When do you need to use a hyphen for compound words?
This page reflects guidance from the sixth edition of the Publication Manual.
General Principle 1
If a compound adjective can be misread, use a hyphen.
General Principle 2
In a temporary compound that is used as an adjective before a noun, use a hyphen if the term can be misread or if the term expresses a single thought (i.e., all words together modify the noun).
- "the adolescents resided in two parent homes" means that two homes served as residences, whereas if the adolescents resided in "two-parent homes," they each would live in a household headed by two parents.
A properly placed hyphen helps the reader understand the intended meaning.
Also use hyphens for
Compounds in which the base word is
- capitalized: pro-Freudian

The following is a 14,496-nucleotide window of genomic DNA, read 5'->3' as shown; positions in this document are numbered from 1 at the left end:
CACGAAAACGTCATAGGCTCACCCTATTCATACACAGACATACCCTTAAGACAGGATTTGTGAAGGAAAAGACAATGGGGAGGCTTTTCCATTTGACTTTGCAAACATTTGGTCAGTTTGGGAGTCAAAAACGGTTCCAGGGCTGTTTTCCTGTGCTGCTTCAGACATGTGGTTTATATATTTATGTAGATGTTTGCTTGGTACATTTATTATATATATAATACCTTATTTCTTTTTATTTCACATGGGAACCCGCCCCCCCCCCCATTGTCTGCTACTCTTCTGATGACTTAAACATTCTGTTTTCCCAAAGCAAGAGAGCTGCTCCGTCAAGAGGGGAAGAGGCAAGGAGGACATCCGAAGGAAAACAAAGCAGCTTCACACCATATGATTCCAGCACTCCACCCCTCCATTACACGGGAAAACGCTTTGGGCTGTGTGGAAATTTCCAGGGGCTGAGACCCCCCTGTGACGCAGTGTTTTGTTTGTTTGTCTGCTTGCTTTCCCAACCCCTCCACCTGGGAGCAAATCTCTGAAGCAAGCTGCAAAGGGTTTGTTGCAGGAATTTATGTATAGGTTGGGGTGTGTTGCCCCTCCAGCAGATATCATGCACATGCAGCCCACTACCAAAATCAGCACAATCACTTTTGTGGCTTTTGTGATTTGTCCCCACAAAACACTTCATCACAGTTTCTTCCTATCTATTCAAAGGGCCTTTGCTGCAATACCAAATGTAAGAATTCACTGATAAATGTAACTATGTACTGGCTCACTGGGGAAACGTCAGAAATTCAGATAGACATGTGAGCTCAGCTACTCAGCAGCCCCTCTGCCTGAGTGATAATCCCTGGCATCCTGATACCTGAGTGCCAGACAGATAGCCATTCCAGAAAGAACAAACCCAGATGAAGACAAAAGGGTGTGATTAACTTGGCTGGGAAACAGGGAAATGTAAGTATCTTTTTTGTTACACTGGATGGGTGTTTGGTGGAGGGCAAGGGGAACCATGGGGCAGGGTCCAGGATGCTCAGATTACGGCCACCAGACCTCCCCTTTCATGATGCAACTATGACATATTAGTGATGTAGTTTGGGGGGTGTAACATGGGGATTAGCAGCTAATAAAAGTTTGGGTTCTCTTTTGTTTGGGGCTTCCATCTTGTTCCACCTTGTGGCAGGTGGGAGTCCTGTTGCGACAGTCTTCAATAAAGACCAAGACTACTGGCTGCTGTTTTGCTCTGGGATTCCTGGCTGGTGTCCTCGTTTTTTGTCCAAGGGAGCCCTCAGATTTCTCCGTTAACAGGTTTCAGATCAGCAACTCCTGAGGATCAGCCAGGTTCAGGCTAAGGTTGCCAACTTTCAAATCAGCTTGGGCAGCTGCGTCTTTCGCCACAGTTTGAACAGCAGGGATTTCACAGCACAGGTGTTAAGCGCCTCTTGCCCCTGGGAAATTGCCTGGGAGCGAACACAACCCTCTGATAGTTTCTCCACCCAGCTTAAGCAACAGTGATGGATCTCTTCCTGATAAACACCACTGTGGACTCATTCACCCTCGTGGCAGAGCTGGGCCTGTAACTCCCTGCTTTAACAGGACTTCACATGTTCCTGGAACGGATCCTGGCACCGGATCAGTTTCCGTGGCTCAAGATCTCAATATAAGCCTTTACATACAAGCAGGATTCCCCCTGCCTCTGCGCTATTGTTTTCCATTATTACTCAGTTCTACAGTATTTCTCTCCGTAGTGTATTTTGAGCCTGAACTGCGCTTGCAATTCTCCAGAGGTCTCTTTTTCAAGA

- a number: post-1970
- an abbreviation: pre-UCS trial
- more than one word: non-achievement-oriented students
All "self-" compounds whether they are adjectives or nouns
- the test was self-paced
Exception: self psychology
Words that could be misunderstood
- re-pair [pair again]
- re-form [form again]
Words in which the prefix ends and the base word begins with the same vowel
General Principle 3
Most compound adjective rules are applicable only when the compound adjective precedes the term it modifies. If a compound adjective follows the term, do not use a hyphen, because relationships are sufficiently clear without one.
- client-centered counseling
the counseling was client centered
- t-test results
results from t tests
- same-sex children
children of the same sex
General Principle 4
Write most words formed with prefixes and suffixes as one word.
General Principle 5
When two or more compound modifiers have a common base, this base is sometimes omitted in all except the last modifier, but the hyphens are retained.
- Long- and short-term memory
- 2-, 3-, and 10-min trials
See the Publication Manual for exceptions to these principles.
(adapted from the sixth edition of the APA Publication Manual, © 2010)
7th Edition Publication Manual
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